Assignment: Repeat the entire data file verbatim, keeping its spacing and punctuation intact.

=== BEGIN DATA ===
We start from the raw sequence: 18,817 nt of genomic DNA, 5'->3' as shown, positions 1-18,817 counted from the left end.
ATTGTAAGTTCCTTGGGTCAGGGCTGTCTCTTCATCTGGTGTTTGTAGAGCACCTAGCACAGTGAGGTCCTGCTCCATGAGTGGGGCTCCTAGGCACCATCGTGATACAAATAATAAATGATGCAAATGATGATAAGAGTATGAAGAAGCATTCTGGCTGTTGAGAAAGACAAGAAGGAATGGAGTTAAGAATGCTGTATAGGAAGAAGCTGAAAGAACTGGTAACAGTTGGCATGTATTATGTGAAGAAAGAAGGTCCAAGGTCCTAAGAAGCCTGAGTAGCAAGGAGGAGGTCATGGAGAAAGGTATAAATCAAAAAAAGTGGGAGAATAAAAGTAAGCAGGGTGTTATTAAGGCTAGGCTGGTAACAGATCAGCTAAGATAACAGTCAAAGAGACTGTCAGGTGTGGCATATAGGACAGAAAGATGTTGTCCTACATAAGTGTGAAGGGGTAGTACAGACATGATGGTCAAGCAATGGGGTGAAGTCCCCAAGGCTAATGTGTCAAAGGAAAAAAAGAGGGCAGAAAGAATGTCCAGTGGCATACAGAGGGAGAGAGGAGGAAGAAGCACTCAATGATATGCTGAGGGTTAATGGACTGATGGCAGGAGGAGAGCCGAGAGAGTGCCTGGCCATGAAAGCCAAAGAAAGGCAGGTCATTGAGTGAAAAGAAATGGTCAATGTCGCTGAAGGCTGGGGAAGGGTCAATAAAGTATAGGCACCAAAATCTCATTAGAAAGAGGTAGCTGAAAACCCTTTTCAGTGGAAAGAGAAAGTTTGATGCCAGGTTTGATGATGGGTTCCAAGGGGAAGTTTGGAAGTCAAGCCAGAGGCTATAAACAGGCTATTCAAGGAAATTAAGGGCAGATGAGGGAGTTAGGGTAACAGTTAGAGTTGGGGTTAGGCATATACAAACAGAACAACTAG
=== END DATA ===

We start from the raw sequence: 18,817 nt of genomic DNA, 5'->3' as shown, positions 1-18,817 counted from the left end.
ATTGTAAGTTCCTTGGGTCAGGGCTGTCTCTTCATCTGGTGTTTGTAGAGCACCTAGCACAGTGAGGTCCTGCTCCATGAGTGGGGCTCCTAGGCACCATCGTGATACAAATAATAAATGATGCAAATGATGATAAGAGTATGAAGAAGCATTCTGGCTGTTGAGAAAGACAAGAAGGAATGGAGTTAAGAATGCTGTATAGGAAGAAGCTGAAAGAACTGGTAACAGTTGGCATGTATTATGTGAAGAAAGAAGGTCCAAGGTCCTAAGAAGCCTGAGTAGCAAGGAGGAGGTCATGGAGAAAGGTATAAATCAAAAAAAGTGGGAGAATAAAAGTAAGCAGGGTGTTATTAAGGCTAGGCTGGTAACAGATCAGCTAAGATAACAGTCAAAGAGACTGTCAGGTGTGGCATATAGGACAGAAAGATGTTGTCCTACATAAGTGTGAAGGGGTAGTACAGACATGATGGTCAAGCAATGGGGTGAAGTCCCCAAGGCTAATGTGTCAAAGGAAAAAAAGAGGGCAGAAAGAATGTCCAGTGGCATACAGAGGGAGAGAGGAGGAAGAAGCACTCAATGATATGCTGAGGGTTAATGGACTGATGGCAGGAGGAGAGCCGAGAGAGTGCCTGGCCATGAAAGCCAAAGAAAGGCAGGTCATTGAGTGAAAAGAAATGGTCAATGTCGCTGAAGGCTGGGGAAGGGTCAATAAAGTATAGGCACCAAAATCTCATTAGAAAGAGGTAGCTGAAAACCCTTTTCAGTGGAAAGAGAAAGTTTGATGCCAGGTTTGATGATGGGTTCCAAGGGGAAGTTTGGAAGTCAAGCCAGAGGCTATAAACAGGCTATTCAAGGAAATTAAGGGCAGATGAGGGAGTTAGGGTAACAGTTAGAGTTGGGGTTAGGCATATACAAACAGAACAACTAG